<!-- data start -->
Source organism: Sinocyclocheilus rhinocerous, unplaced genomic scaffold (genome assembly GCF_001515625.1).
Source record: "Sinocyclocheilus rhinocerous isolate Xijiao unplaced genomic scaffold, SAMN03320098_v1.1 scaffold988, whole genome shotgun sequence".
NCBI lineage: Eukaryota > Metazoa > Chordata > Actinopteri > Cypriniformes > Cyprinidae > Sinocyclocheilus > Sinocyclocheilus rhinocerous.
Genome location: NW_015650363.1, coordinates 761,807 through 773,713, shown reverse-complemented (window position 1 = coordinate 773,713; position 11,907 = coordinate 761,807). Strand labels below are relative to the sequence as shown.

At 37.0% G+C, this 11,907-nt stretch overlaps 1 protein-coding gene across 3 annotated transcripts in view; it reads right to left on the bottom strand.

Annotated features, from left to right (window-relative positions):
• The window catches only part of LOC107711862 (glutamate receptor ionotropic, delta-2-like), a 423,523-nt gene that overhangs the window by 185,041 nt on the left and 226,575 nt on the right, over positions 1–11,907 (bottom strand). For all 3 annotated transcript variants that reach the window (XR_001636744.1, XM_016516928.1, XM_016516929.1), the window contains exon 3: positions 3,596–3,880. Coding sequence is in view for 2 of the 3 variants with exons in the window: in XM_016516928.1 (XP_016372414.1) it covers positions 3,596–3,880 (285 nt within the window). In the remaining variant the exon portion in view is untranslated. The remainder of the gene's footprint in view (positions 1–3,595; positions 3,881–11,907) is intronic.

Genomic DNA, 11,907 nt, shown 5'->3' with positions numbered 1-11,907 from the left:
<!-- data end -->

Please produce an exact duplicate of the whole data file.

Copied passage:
Source organism: Sinocyclocheilus rhinocerous, unplaced genomic scaffold (genome assembly GCF_001515625.1).
Source record: "Sinocyclocheilus rhinocerous isolate Xijiao unplaced genomic scaffold, SAMN03320098_v1.1 scaffold988, whole genome shotgun sequence".
NCBI lineage: Eukaryota > Metazoa > Chordata > Actinopteri > Cypriniformes > Cyprinidae > Sinocyclocheilus > Sinocyclocheilus rhinocerous.
Genome location: NW_015650363.1, coordinates 761,807 through 773,713, shown reverse-complemented (window position 1 = coordinate 773,713; position 11,907 = coordinate 761,807). Strand labels below are relative to the sequence as shown.

At 37.0% G+C, this 11,907-nt stretch overlaps 1 protein-coding gene across 3 annotated transcripts in view; it reads right to left on the bottom strand.

Annotated features, from left to right (window-relative positions):
• The window catches only part of LOC107711862 (glutamate receptor ionotropic, delta-2-like), a 423,523-nt gene that overhangs the window by 185,041 nt on the left and 226,575 nt on the right, over positions 1–11,907 (bottom strand). For all 3 annotated transcript variants that reach the window (XR_001636744.1, XM_016516928.1, XM_016516929.1), the window contains exon 3: positions 3,596–3,880. Coding sequence is in view for 2 of the 3 variants with exons in the window: in XM_016516928.1 (XP_016372414.1) it covers positions 3,596–3,880 (285 nt within the window). In the remaining variant the exon portion in view is untranslated. The remainder of the gene's footprint in view (positions 1–3,595; positions 3,881–11,907) is intronic.

Genomic DNA, 11,907 nt, shown 5'->3' with positions numbered 1-11,907 from the left: